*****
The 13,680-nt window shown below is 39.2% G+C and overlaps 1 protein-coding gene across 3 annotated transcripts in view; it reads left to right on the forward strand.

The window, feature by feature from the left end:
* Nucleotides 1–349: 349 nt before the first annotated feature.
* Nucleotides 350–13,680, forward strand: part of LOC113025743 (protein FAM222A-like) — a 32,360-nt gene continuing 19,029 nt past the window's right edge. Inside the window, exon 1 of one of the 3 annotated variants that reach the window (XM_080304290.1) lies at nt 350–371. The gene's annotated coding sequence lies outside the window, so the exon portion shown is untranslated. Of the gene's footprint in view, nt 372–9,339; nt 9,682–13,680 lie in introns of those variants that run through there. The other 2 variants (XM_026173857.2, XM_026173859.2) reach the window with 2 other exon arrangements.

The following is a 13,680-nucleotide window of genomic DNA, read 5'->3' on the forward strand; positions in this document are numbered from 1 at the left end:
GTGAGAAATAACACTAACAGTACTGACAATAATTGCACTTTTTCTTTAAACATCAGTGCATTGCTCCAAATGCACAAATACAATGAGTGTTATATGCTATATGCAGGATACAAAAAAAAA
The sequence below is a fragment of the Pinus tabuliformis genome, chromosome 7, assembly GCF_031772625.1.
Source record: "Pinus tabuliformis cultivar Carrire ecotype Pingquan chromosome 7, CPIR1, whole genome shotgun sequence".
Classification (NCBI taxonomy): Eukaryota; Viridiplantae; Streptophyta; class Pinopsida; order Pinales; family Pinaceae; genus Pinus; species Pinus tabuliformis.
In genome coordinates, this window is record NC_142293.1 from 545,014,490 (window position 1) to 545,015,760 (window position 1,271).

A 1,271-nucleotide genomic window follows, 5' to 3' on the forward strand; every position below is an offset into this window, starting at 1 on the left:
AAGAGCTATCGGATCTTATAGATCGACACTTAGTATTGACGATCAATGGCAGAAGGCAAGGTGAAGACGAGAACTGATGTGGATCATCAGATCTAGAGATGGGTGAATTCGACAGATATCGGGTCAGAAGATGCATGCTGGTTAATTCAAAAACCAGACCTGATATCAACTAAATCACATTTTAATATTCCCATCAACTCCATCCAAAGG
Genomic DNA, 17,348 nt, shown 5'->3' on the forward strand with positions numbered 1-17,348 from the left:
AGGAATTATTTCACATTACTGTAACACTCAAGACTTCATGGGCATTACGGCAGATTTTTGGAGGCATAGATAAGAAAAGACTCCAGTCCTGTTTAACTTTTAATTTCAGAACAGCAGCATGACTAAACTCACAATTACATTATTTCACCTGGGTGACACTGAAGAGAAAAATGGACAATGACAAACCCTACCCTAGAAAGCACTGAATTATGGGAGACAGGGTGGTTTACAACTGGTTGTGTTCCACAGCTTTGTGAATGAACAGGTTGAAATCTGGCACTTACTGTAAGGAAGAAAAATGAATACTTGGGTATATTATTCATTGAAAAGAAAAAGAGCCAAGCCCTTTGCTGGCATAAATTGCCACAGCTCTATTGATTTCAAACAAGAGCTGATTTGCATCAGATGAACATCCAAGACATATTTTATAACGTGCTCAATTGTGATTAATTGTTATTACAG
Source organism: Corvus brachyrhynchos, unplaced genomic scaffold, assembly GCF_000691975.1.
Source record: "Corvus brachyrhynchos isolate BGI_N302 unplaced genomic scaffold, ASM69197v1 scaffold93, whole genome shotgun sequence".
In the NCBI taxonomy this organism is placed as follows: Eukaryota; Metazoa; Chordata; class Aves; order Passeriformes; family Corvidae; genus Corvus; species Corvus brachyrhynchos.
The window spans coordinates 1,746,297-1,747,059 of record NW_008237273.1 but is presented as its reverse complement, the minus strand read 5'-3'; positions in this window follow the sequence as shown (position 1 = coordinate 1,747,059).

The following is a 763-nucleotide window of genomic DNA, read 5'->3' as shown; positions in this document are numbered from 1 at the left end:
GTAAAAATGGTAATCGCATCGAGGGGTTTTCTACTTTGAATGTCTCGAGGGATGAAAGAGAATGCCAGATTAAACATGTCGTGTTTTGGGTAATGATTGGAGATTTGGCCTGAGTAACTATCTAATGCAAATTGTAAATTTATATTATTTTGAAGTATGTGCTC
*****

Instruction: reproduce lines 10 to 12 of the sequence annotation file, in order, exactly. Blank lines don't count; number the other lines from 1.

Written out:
In genome coordinates, this window is record NC_142293.1 from 545,014,490 (window position 1) to 545,015,760 (window position 1,271).

A 1,271-nucleotide genomic window follows, 5' to 3' on the forward strand; every position below is an offset into this window, starting at 1 on the left:
AAGAGCTATCGGATCTTATAGATCGACACTTAGTATTGACGATCAATGGCAGAAGGCAAGGTGAAGACGAGAACTGATGTGGATCATCAGATCTAGAGATGGGTGAATTCGACAGATATCGGGTCAGAAGATGCATGCTGGTTAATTCAAAAACCAGACCTGATATCAACTAAATCACATTTTAATATTCCCATCAACTCCATCCAAAGG